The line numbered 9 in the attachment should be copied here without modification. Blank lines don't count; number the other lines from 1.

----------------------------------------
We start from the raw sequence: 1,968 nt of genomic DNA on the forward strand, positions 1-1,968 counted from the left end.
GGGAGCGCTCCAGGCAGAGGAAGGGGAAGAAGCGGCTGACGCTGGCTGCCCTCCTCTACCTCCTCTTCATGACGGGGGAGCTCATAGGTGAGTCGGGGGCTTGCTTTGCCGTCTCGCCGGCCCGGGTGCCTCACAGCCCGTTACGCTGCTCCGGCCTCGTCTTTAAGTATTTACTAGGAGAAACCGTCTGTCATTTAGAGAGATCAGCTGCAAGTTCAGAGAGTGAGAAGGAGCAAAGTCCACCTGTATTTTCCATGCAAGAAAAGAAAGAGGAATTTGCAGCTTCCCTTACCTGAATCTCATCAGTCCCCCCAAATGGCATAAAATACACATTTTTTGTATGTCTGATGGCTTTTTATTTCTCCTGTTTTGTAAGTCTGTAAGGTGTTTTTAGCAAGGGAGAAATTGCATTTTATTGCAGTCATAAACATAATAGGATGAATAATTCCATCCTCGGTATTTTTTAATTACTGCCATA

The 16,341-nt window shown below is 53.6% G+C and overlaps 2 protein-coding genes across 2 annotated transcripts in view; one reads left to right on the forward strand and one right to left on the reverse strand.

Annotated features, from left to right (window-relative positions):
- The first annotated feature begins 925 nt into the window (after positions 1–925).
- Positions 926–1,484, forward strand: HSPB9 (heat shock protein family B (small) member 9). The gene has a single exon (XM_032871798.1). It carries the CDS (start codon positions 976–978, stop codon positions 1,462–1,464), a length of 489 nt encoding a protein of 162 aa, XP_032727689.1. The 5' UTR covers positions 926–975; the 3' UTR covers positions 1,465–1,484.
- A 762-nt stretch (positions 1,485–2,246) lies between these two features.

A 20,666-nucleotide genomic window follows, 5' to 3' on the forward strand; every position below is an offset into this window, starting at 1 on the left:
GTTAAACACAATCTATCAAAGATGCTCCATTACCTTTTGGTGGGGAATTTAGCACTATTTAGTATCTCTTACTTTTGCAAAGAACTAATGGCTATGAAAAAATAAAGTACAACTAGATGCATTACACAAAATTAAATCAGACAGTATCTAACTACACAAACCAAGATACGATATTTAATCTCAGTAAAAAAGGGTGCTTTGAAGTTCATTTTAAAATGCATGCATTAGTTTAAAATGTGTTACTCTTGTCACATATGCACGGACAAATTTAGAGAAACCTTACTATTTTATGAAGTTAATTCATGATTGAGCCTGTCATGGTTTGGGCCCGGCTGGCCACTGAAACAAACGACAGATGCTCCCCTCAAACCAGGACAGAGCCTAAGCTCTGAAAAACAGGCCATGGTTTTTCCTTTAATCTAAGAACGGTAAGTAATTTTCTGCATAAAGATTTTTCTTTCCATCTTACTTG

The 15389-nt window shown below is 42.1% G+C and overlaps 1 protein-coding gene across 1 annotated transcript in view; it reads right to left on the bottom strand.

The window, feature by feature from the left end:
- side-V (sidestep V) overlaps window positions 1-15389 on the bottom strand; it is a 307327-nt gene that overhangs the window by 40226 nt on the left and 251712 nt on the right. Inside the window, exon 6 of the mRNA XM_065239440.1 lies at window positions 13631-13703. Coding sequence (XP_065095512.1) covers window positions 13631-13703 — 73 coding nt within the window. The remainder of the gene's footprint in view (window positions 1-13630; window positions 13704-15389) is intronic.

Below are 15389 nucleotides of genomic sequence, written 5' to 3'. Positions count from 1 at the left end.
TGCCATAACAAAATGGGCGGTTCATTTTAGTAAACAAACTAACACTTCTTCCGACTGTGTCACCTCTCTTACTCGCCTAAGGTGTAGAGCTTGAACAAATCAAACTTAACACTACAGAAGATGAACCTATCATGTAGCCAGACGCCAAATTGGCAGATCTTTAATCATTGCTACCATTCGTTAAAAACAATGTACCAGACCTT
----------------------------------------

GTTAAACACAATCTATCAAAGATGCTCCATTACCTTTTGGTGGGGAATTTAGCACTATTTAGTATCTCTTACTTTTGCAAAGAACTAATGGCTATGAAAAAATAAAGTACAACTAGATGCATTACACAAAATTAAATCAGACAGTATCTAACTACACAAACCAAGATACGATATTTAATCTCAGTAAAAAAGGGTGCTTTGAAGTTCATTTTAAAATGCATGCATTAGTTTAAAATGTGTTACTCTTGTCACATATGCACGGACAAATTTAGAGAAACCTTACTATTTTATGAAGTTAATTCATGATTGAGCCTGTCATGGTTTGGGCCCGGCTGGCCACTGAAACAAACGACAGATGCTCCCCTCAAACCAGGACAGAGCCTAAGCTCTGAAAAACAGGCCATGGTTTTTCCTTTAATCTAAGAACGGTAAGTAATTTTCTGCATAAAGATTTTTCTTTCCATCTTACTTG